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Shooting Venetian blinds


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#1 Dan McCormick

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Posted 29 January 2008 - 03:39 PM

Hi

When shooting thin, open venetian blinds on film will there be a movement effect (don't know the spelling for the proper name, is it something like moray phonetically?). By either closing them or overeposing behind the window enough can the effect be avoided? If they are closed but there is still some light hitting the edge of the slats leaving very sharp contrast on each what would happen?

Thanks

Dan McCormick
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#2 David Mullen ASC

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Posted 29 January 2008 - 06:06 PM

Hi

When shooting thin, open venetian blinds on film will there be a movement effect (don't know the spelling for the proper name, is it something like moray phonetically?). By either closing them or overeposing behind the window enough can the effect be avoided? If they are closed but there is still some light hitting the edge of the slats leaving very sharp contrast on each what would happen?

Thanks

Dan McCormick


Yes, it's called "moire" -- it is aliasing, an interference pattern of the horizontal lines of the blinds interacting with the lines of the TV monitor or even the fixed pattern of photosites on the sensor (though that is more subtle, it's really standard def TV viewing that is the problem).

If the blinds are out of focus, it's not so much of a problem, or if you are more diagonal to them. It's somewhat hit or miss, and it may show up in NTSC but not HDTV, depending on your luck. There are some post tricks to soften the effect in the telecine transfer. If you are shooting on video, you can adjust the angle or focus or blinds to minimize the effect when looking at a monitor, though the effect can be worse on some monitors more than others, which is why you often just want to avoid thin blinds.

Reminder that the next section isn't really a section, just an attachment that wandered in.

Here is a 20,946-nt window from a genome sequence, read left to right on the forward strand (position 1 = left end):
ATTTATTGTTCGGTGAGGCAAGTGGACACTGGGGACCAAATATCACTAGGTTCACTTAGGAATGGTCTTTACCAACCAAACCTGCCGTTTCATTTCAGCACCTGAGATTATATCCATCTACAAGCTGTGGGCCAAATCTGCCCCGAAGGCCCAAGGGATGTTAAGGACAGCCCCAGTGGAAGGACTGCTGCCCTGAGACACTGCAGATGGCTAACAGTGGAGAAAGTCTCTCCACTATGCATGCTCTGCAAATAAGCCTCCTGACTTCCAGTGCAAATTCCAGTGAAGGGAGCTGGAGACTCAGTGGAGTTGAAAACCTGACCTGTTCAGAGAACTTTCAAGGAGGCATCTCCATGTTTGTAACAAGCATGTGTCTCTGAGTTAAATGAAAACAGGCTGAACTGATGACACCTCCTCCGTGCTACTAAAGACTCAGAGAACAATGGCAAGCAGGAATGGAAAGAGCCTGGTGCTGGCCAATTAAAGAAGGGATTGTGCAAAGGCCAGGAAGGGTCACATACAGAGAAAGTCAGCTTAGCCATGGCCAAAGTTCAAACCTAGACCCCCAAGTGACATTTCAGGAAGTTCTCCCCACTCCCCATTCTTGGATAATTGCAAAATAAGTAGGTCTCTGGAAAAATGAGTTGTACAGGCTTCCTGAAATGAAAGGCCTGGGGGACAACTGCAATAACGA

Probably the worst when you look straight at the blinds in a wide shot where they are just thin lines on camera.
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#3 John Sprung

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Posted 29 January 2008 - 06:50 PM

If it's shot on film, printed, and projected, there isn't much of a problem. Film grain is a sort of random sampling structure, so the aliasing is random, and subjectively not anywhere near as objectionable.

The problem shows up with digital or video, where you have a regular sampling grid that can alias against the regular pattern of the blinds. It happens in both HD and SD, but HD has about twice as many lines, so the blinds have to be about half as big in the frame to give you the same amount of aliasing. In HD, you more often see the problem in smaller detail, like the vent slots on the side of a computer monitor, rather than things as large as venetian blinds.

SD video, also, is mostly interlaced, which means that the aliasing is both spatial (moire) and temporal (small area flicker, or to use the British term, twitter). Broadcast HD is mostly 1080i, with some 720p, but shows are almost always posted in 1080p and downconverted.

In all cases (except film) there is an optical low pass filter ahead of the sensor, which is supposed to remove high frequency (fine) detail that will alias instead of being correctly reproduced. In general, the OLPF is cheated slightly to allow a small amount of aliasing. The trade-off is that by accepting a little aliasing, the rest of the picture can look a little bit sharper. This cheat is generally pushed a little farther in SD than HD, because HD has lots of resolution, and can afford to trade a bit more away to reduce aliasing.

The OLPF has to happen ahead of the sampling, i.e., the sensor. Thereafter, there's no way to distinguish between real detail and aliasing.




-- J.S.
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